The game has moved on so much in the five years since the all-rounder retired he will find it difficult to scale his former heights

It was as if the cameras had never been switched off. When Andrew Flintoff made his comeback to cricket for his childhood club St Annes on Saturday, the media frenzy was even greater than when he had played his last game, for England against Australia, in August 2009.

Flintoff had a bowl, off a proper run-up, when St Annes fielded first.

He bowled a bouncer, then took the wicket of a Penrith batsman, and his celebration was suitably muted, suggesting that much bigger fish would follow. He finished with three for 26.

Meanwhile, at Lord’s, only three of his England team-mates had survived from his last appearance to represent England against Sri Lanka on Saturday: Alastair Cook, Ian Bell and James Anderson.

So much has happened in those five years, and so quickly does the wheel now turn. In addition Stuart Broad will return to the England team soon, and Matt Prior perhaps a little later.

But whoever represents England, and in any format, nobody now comes close to Flintoff as a man to empty bars and distract spectators from their drinks.

At his best, with bat and ball, Flintoff made anything seem possible – and, as a man of the people, he made people think they could do anything, too.

In a monochrome period of transition for English cricket, Flintoff’s return to Lancashire to play T20 – and he is slated for the Roses Match at Old Trafford on Friday – will be high profile so long as it lasts.

No more Kevin Pietersen, no more Graeme Swann, and no more Jonathan Trott for England in all probability: extreme characters have gone, to replaced by cricketers younger and greyer.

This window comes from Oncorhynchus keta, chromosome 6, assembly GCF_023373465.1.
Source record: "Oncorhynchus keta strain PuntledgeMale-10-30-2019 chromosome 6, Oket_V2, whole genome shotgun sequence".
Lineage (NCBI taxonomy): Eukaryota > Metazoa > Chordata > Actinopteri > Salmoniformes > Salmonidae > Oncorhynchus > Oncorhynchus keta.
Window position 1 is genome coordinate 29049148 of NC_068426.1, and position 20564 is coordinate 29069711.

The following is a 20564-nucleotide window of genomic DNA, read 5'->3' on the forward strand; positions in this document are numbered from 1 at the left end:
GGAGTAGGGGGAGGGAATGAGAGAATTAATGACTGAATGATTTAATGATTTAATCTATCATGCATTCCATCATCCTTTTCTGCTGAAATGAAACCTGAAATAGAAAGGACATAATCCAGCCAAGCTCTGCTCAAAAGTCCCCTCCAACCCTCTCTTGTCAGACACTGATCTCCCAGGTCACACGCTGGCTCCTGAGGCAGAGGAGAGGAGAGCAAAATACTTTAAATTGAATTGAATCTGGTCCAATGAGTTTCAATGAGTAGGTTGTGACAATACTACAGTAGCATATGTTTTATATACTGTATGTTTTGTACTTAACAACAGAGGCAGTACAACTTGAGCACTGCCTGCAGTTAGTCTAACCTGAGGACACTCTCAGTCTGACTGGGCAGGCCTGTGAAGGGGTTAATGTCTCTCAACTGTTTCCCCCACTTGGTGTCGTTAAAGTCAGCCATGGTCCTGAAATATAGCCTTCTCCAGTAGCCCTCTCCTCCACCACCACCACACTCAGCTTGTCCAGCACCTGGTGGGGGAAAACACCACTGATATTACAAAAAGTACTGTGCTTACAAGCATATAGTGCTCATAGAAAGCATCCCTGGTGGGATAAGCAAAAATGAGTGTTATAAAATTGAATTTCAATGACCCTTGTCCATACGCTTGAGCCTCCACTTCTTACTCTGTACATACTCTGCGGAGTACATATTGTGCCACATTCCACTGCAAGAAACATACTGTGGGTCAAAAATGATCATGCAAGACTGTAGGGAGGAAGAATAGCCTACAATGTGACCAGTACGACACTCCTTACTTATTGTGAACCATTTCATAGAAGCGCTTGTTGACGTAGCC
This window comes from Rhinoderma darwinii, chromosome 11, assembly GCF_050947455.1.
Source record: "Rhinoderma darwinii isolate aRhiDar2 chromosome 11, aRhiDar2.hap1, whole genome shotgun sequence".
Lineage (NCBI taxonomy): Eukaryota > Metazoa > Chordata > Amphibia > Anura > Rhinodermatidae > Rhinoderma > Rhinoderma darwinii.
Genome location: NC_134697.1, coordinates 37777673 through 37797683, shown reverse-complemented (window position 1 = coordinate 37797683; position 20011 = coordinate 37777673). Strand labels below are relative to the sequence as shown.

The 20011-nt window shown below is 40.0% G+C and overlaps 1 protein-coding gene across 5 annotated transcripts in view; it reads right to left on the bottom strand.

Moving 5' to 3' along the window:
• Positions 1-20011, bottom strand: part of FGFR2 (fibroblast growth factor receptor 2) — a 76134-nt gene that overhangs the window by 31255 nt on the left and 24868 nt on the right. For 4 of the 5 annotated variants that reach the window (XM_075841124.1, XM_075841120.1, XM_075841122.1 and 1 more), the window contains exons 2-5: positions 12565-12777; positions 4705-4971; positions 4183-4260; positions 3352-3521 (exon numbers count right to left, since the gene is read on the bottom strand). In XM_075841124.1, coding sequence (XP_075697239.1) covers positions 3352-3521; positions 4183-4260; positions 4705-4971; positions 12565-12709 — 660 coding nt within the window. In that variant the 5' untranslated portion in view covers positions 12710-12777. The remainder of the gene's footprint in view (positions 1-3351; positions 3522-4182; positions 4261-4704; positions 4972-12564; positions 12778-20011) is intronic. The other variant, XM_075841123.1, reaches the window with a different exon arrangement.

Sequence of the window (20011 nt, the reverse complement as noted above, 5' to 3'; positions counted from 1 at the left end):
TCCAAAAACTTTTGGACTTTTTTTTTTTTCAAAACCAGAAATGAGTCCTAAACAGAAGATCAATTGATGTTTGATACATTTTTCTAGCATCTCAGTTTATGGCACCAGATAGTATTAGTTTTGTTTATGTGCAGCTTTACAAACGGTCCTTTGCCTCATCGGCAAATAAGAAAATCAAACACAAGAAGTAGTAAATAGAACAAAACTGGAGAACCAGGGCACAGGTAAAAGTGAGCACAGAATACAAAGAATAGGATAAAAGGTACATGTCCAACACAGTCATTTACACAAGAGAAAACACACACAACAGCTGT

If Flintoff can roll back the years, it will be as a batsman. Straight-driving was his glory, and he should be able to hit a few more balls back over the bowler’s head, as he did in that Edgbaston Test of 2005.

He clattered Australia’s finest bowlers, not excepting Shane Warne, back into the stands and thereby gave birth to a new and exultant feeling: that England, after 16 years of degradation, could defeat Australia.

It was so clean, simple and effective. The pitched-up ball, a brief swing of mighty forearms and another six to England’s total.

But as Paul Collingwood wisely remarked when he returned to international cricket as England’s fielding coach earlier this year, albeit temporarily: the game has moved on at a frightening pace, and especially the skills required for T20.

When Flintoff last played, the carrom ball had still to be patented, and he much preferred to trash pace, not mystery spin; off-spinners also used to operate over the wicket.

Flintoff was able to stand at second slip for most of his time in the field and scoop up catches with bucket hands.

Now he is going to have risk that 36-year-old body by diving left and right and the cheers will soon turn to boos if he does not conform with modern practice and attempt the sliding stops.

Bowling could be another disappointment, again because T20 has moved on.

His greatest virtue in any format was the fast reverse-swinging yorker, delivered with a tremendous heave of the shoulders from wide on the crease.

But one or two tricks are no longer enough on the T20 circuit that he has said he aspires to join.

The slower ball was never a Flintoff forte, and now it is mandatory, whether leg-cutter or off-cutter or out of the back of hand.

Flintoff’s qualities were always born of strength, not subtlety.

It will be as big a miracle as his 2005 Ashes series – no all-rounder has ever had a greater one – if Flintoff’s time does come again.